Faces of the Gone

A Mystery

By Brad Parks
(Minotaur Books, Hardcover, 9780312574772, 336pp.)

Publication Date: December 8, 2009

Other Editions of This Title: Paperback

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Description

Four bodies, each with a single bullet wound in the back of the head, stacked like cordwood in a weed-choked vacant lot: That’s the front-page news facing Carter Ross, investigative reporter with the Newark Eagle-Examiner.  Immediately dispatched to the scene, Carter learns that the four victims—an exotic dancer, a drug dealer, a hustler, and a mama’s boy—came from different parts of the city and didn’t seem to know one another.

The police, eager to calm jittery residents, leak a theory that the murders are revenge for a bar stickup, and Carter’s paper, hungry for a scoop, hastily prints it. Carter doesn’t come from the streets, but he understands a thing or two about Newark’s neighborhoods. And he knows there are no quick answers when dealing with a crime like this.

Determined to uncover the true story, he enlists the aide of Tina Thompson, the paper’s smoking-hot city editor, to run interference at the office; Tommy Hernandez, the paper’s gay Cuban intern, to help him with legwork on the streets; and Tynesha Dales, a local stripper, to take him to Newark’s underside. It turns out that the four victims have one connection after all, and this knowledge will put Carter on the path of one very ambitious killer.

Faces of the Gone won the Shamus Award for Best First Novel and the Nero Award for Best American Mystery--it is the first book to receive both awards. The book was named to lists of the year's best mystery debuts by the Chicago Sun-Times and South Florida Sun-Sentinel.




About the Author

Brad Parks is a Shamus and Nero Award winner. He spent a dozen years as a reporter with The Washington Post and The [Newark, N.J.] Star-Ledger. A graduate of Dartmouth College, he lives with his wife and two small children in Virginia, where he is currently working on the next Carter Ross adventure.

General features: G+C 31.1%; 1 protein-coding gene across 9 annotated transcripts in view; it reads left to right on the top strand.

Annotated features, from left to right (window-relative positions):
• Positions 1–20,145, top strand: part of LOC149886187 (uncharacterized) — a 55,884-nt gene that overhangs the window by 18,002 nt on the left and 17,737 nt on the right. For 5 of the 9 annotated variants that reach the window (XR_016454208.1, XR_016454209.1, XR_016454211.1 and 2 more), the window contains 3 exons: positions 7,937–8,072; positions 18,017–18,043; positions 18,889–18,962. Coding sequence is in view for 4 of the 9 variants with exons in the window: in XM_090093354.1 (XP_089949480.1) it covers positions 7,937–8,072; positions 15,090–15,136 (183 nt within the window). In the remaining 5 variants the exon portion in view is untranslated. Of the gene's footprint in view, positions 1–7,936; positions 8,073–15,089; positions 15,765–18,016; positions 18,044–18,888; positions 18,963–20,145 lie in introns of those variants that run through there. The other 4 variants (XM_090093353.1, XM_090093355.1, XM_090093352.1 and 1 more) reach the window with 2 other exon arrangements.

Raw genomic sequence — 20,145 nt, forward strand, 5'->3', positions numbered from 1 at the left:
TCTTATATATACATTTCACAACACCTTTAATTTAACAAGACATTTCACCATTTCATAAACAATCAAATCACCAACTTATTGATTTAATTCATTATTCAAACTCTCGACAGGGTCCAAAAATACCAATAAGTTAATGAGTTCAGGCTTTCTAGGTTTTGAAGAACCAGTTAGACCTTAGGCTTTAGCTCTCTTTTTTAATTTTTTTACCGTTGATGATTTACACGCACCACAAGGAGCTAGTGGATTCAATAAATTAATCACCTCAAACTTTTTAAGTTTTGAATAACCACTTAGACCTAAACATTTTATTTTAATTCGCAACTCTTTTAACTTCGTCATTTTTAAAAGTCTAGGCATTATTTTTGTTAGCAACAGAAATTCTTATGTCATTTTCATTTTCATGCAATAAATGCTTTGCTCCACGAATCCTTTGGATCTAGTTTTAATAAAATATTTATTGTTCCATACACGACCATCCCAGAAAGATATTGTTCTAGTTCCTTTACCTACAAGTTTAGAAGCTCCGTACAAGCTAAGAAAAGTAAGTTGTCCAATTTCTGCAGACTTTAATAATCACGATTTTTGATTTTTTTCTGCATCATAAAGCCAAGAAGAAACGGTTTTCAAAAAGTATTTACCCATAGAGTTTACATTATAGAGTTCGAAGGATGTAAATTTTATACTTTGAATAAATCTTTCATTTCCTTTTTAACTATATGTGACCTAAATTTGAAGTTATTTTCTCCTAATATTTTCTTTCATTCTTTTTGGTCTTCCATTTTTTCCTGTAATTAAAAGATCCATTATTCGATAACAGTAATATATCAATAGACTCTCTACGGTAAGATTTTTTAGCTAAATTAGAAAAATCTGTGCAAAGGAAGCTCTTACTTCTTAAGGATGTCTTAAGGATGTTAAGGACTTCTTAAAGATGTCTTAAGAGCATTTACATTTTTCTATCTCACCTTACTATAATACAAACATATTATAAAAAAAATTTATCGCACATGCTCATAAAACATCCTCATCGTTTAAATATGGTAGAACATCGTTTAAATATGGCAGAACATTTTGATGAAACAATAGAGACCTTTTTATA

Praise For Faces of the Gone

"Brad Parks [has] delivered a first-rate crime thriller....Faces of the Gone is gritty and hard boiled, but with a sly sense of humor. This strong and confident debut is sure to make an appearance on many 'best of' and awards lists. Parks is a bright new talent whom readers will hopefully be able to enjoy for years to come."--David J. Montgomery, Chicago Sun-Times

"This is the most hilariously funny and deadly serious mystery debut since Janet Evanovich's One for the Money. Former journalist Parks has learned the art of making words flow and dialog zing. Fans of the NFL's Cleveland Browns will find the Brick City Browns street gang an added delight."--Library Journal (starred review) "The story and characters make Faces of the Gone a success; the plot plays out with twists, and the characters are drawn with realism. Parks has begun his projected series with a bang."--Richmond Times-Dispatch "This terrific page-turning debut features a likeable protagonist, engaging supporting characters and some witty and amusing dialogue. Readers will want to see where this compelling tale takes them."--RT BOOKreviews (4 stars) "Parks' writing is graceful and often gripping, and he creates a handful of vivid characters, both journalists and their sources. His portraits of the city and its drug trade, the newspaper, and Carter's journalistic techniques all sound knowing....this could develop into a solid series."--Booklist

 

 

Journalist Brad Parks' commanding, entertaining debut featuring an investigative reporter briskly delves into the politics of drug dealing, the value of street reporting and an insider's look at the newspaper industry.
Faces of the Gone skillfully mixes a gritty hard-boiled mystery with swatches of broad humor that perfectly captures the newsroom culture.
Carter Ross is the appealing 31-year-old investigative reporter for the Eagle-Examiner in Newark, N.J. He relishes getting out of the office and onto the streets that he knows well. When four people are killed execution style, their bodies dumped in a vacant lot, Carter refuses to believe the police reports that this was the result of a bar robbery. The story is front-page news even for a city "as blood-jaded as Newark."
An honest, concerned reporter, Carter works to find the link between the four people.
Alternating chapters that focus on a drug lord who calls himself "the Director" further fuels the tension.
Faces of the Gone i
-Oline H. Cogdill

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